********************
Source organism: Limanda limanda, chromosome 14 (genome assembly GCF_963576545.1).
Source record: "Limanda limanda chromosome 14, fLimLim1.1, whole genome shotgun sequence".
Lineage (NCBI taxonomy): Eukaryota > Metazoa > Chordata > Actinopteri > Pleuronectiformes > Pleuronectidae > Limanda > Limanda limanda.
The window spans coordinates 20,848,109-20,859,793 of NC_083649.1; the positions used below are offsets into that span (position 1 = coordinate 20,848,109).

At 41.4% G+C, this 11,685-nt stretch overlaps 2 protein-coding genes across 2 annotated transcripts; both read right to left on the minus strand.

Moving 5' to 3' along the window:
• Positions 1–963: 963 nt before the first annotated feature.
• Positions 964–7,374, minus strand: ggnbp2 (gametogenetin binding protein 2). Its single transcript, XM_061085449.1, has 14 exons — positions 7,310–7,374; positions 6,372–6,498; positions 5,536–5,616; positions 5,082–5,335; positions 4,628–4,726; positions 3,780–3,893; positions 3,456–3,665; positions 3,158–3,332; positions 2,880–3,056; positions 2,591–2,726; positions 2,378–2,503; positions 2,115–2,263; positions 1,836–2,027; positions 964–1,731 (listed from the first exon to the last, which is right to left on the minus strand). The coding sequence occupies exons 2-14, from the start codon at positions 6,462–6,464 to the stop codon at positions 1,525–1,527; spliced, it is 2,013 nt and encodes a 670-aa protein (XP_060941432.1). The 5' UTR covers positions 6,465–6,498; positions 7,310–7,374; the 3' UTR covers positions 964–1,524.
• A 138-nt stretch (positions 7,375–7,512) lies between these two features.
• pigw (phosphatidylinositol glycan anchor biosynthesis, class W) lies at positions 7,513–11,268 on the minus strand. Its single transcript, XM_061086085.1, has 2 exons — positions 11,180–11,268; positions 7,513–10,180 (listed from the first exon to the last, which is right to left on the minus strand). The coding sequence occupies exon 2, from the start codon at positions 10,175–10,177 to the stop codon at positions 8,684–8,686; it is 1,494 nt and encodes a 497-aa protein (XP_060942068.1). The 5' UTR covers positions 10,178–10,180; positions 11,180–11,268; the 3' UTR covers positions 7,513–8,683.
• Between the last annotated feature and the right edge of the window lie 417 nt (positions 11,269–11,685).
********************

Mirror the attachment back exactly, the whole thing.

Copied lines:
Source organism: Limanda limanda, chromosome 14 (genome assembly GCF_963576545.1).
Source record: "Limanda limanda chromosome 14, fLimLim1.1, whole genome shotgun sequence".
Lineage (NCBI taxonomy): Eukaryota > Metazoa > Chordata > Actinopteri > Pleuronectiformes > Pleuronectidae > Limanda > Limanda limanda.
The window spans coordinates 20,848,109-20,859,793 of NC_083649.1; the positions used below are offsets into that span (position 1 = coordinate 20,848,109).

At 41.4% G+C, this 11,685-nt stretch overlaps 2 protein-coding genes across 2 annotated transcripts; both read right to left on the minus strand.

Moving 5' to 3' along the window:
• Positions 1–963: 963 nt before the first annotated feature.
• Positions 964–7,374, minus strand: ggnbp2 (gametogenetin binding protein 2). Its single transcript, XM_061085449.1, has 14 exons — positions 7,310–7,374; positions 6,372–6,498; positions 5,536–5,616; positions 5,082–5,335; positions 4,628–4,726; positions 3,780–3,893; positions 3,456–3,665; positions 3,158–3,332; positions 2,880–3,056; positions 2,591–2,726; positions 2,378–2,503; positions 2,115–2,263; positions 1,836–2,027; positions 964–1,731 (listed from the first exon to the last, which is right to left on the minus strand). The coding sequence occupies exons 2-14, from the start codon at positions 6,462–6,464 to the stop codon at positions 1,525–1,527; spliced, it is 2,013 nt and encodes a 670-aa protein (XP_060941432.1). The 5' UTR covers positions 6,465–6,498; positions 7,310–7,374; the 3' UTR covers positions 964–1,524.
• A 138-nt stretch (positions 7,375–7,512) lies between these two features.
• pigw (phosphatidylinositol glycan anchor biosynthesis, class W) lies at positions 7,513–11,268 on the minus strand. Its single transcript, XM_061086085.1, has 2 exons — positions 11,180–11,268; positions 7,513–10,180 (listed from the first exon to the last, which is right to left on the minus strand). The coding sequence occupies exon 2, from the start codon at positions 10,175–10,177 to the stop codon at positions 8,684–8,686; it is 1,494 nt and encodes a 497-aa protein (XP_060942068.1). The 5' UTR covers positions 10,178–10,180; positions 11,180–11,268; the 3' UTR covers positions 7,513–8,683.
• Between the last annotated feature and the right edge of the window lie 417 nt (positions 11,269–11,685).